You only need to watch the first six minutes to hear what I'm talking about.
I think it's a mistake to understand political correctness the way he does. He frames it in terms of unanimity and restriction - the idea that political correctness means we need to agree on everything or that we get in trouble for what we talk about rather than how we talk about it.
I agree with him that we need to have conversations - hard conversations. I believe in freedom of thought and speech and the value of saying things that maybe not everybody is going to like. But I don't think political correctness negates this.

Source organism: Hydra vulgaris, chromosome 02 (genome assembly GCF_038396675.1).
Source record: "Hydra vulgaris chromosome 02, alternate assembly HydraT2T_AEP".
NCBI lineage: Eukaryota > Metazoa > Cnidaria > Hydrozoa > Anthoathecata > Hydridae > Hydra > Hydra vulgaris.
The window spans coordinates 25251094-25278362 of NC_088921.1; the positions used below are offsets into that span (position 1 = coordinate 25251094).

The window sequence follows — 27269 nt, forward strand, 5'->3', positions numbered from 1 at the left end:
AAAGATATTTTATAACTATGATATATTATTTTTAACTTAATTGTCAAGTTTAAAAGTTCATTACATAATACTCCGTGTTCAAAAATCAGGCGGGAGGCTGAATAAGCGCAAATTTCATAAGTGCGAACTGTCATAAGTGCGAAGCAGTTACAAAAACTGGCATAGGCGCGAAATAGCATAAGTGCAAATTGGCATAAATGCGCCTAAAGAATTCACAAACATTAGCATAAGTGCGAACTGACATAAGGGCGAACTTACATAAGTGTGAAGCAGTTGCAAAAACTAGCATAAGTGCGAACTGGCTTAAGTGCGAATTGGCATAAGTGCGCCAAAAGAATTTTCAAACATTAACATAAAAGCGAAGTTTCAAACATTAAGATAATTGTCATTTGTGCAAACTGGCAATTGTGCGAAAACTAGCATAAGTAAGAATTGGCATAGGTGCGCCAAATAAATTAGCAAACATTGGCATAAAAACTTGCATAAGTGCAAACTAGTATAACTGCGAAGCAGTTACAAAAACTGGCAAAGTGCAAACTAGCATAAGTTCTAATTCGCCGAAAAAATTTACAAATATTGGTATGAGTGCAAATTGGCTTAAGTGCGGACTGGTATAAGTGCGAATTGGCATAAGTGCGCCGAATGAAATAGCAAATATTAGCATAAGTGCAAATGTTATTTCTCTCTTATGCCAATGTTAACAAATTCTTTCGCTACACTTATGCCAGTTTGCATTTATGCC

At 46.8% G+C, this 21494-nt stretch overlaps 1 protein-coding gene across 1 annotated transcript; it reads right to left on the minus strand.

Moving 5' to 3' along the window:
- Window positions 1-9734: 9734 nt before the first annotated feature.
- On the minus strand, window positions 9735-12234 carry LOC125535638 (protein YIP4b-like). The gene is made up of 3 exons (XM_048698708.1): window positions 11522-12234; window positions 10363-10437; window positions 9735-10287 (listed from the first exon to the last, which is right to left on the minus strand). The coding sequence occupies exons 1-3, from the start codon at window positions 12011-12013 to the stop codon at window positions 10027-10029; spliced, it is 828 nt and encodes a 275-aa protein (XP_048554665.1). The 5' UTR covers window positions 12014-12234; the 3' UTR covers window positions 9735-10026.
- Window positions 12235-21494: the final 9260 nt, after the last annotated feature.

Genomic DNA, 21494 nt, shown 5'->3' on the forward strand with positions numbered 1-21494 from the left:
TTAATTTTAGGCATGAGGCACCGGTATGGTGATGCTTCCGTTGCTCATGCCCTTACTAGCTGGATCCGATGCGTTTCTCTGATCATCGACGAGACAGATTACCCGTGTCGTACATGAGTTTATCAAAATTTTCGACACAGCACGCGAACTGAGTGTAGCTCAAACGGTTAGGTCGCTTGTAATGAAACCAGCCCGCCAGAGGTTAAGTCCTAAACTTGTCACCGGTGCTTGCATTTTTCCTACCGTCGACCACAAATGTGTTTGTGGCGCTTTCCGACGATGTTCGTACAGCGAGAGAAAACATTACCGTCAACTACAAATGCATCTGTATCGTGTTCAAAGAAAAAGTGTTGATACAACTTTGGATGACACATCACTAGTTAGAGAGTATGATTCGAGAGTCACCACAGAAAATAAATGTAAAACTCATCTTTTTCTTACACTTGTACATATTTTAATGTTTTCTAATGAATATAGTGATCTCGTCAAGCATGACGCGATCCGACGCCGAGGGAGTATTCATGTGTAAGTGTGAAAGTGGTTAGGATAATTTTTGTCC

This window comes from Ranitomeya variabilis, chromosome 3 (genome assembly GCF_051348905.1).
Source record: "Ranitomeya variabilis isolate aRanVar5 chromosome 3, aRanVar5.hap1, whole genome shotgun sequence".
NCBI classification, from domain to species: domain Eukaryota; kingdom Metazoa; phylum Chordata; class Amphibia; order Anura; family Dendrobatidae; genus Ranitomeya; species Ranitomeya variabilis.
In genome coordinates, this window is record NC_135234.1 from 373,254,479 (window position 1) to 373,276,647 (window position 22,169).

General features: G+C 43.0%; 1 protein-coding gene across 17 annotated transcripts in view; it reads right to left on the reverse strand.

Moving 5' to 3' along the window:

Political correctness is essentially public politeness. Its benefits are in letting people participate in a conversation who would traditionally be kept out. It strives to keep personal attacks out of sensitive arguments. It's to broaden conversation rather than restrict it.
I think it's a mistake to blame political correctness for the difficulty in talking about hard or complex topics. The reason it's hard to have conversations about a lot of important things is that a lot of those things are hard. The content makes it uncomfortable, not the PC police.